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Copyright Basics

Copyright Overview
Exceptions
Fair Use
© Infringement Penalties
US Legal System

For Instructors

Face-to-Face Instruction
Virtual Instruction

For Researchers

Use of © Works
Author Rights
Thesis/ Dissertation

NIH Open Access Policy

Copyright Resources

Campus Resources
Other Resources
Permissions
Plagiarism
UCO Publications
Reporting Alleged © Infringement
© & Higher Education Opportunity Act (HEOA)

Plagiarism

Copyright infringement and plagiarism are two different issues.  Copyright is a federal law that protects original works from being copied and distributed without the author’s permission unless one of the exceptions applies.  Plagiarism is passing off someone else’s work as one’s own or lack of attribution.  There is no federal or state plagiarism law but there can certainly be severe repercussions for plagiarizing.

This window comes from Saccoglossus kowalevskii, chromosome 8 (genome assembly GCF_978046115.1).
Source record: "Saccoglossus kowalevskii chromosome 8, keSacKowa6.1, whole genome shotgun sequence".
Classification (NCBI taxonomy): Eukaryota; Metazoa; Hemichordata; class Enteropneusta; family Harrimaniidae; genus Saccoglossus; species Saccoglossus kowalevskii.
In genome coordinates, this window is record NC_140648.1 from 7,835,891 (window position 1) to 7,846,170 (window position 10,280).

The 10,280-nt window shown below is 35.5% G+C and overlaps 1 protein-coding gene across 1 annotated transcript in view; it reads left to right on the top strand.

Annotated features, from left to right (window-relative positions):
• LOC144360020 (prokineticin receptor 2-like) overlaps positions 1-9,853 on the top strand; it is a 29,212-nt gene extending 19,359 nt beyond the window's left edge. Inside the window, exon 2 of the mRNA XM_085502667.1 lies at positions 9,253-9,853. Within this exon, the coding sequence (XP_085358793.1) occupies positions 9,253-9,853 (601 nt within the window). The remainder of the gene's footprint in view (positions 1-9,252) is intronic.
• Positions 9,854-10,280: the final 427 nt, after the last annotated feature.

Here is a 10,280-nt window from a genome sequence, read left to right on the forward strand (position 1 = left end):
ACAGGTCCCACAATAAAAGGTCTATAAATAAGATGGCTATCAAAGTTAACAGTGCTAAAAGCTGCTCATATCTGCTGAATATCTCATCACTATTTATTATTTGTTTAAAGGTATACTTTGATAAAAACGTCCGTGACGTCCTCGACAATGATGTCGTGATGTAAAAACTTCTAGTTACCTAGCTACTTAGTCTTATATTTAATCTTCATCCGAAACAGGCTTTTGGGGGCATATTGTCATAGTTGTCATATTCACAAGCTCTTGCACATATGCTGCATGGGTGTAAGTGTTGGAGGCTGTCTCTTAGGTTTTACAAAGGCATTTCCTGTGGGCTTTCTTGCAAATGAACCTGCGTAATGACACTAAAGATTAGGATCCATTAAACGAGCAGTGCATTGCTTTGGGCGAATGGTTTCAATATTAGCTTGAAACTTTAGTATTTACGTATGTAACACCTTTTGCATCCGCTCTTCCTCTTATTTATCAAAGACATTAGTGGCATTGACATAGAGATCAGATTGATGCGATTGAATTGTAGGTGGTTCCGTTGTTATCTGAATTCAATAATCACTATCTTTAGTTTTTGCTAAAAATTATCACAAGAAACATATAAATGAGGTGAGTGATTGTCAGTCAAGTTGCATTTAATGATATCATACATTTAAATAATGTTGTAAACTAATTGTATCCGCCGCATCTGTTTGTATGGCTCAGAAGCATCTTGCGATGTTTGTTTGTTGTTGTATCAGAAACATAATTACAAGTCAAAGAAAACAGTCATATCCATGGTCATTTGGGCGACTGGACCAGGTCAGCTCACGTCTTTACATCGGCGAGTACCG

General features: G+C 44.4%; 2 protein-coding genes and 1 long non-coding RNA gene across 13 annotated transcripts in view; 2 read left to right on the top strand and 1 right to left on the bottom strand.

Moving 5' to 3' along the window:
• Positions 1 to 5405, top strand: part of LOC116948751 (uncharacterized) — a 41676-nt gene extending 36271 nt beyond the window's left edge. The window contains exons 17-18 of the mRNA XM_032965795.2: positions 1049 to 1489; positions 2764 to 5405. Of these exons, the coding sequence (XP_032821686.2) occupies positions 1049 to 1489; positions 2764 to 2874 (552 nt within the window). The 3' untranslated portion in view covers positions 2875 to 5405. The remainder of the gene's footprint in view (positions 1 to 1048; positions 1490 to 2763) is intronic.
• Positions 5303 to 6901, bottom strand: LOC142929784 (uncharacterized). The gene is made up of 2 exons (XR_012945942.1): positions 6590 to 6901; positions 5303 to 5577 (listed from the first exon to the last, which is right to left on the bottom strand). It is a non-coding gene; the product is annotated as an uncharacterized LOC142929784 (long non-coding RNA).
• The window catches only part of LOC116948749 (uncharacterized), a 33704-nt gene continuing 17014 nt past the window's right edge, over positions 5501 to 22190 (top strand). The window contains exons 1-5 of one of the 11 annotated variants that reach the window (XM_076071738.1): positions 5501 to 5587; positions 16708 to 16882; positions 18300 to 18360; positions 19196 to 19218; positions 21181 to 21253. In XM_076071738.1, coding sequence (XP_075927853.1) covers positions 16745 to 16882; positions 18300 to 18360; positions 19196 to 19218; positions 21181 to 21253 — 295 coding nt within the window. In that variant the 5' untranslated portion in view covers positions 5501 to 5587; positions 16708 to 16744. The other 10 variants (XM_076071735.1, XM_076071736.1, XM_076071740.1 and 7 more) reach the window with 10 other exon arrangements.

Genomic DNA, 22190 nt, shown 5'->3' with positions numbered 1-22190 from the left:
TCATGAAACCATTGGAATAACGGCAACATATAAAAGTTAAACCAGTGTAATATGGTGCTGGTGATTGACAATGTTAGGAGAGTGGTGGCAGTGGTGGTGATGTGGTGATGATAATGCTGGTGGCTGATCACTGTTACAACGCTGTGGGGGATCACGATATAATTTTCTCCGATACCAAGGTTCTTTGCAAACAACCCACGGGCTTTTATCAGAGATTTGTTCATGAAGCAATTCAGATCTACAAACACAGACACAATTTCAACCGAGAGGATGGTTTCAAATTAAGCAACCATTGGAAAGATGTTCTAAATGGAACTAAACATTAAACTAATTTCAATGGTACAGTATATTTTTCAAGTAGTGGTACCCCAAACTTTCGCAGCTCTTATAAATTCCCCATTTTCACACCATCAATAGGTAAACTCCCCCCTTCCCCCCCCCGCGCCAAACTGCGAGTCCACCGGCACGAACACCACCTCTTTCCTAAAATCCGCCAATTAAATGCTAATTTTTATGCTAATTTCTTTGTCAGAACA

Copyright infringement example: Incorporating an entire poem by Maya Angelou into a published work without her permission.  The poem is property attributed to Ms. Angelou.


Plagiarism example: Using a line or even an entire poem by Maya Angelou in a paper and not attributing the poem to the author or citing the source.  It would appear that the poem is the creation of the person writing the paper and not Maya Angelou.

For more information on plagiarism, see Purdue’s Online Writing Lab at http://owl.english.purdue.edu

 

The mission of the University Copyright Office is to educate the Purdue University community on copyright.
The information contained on the UCO site should not be considered legal advice.
Individuals should consult their own attorneys.

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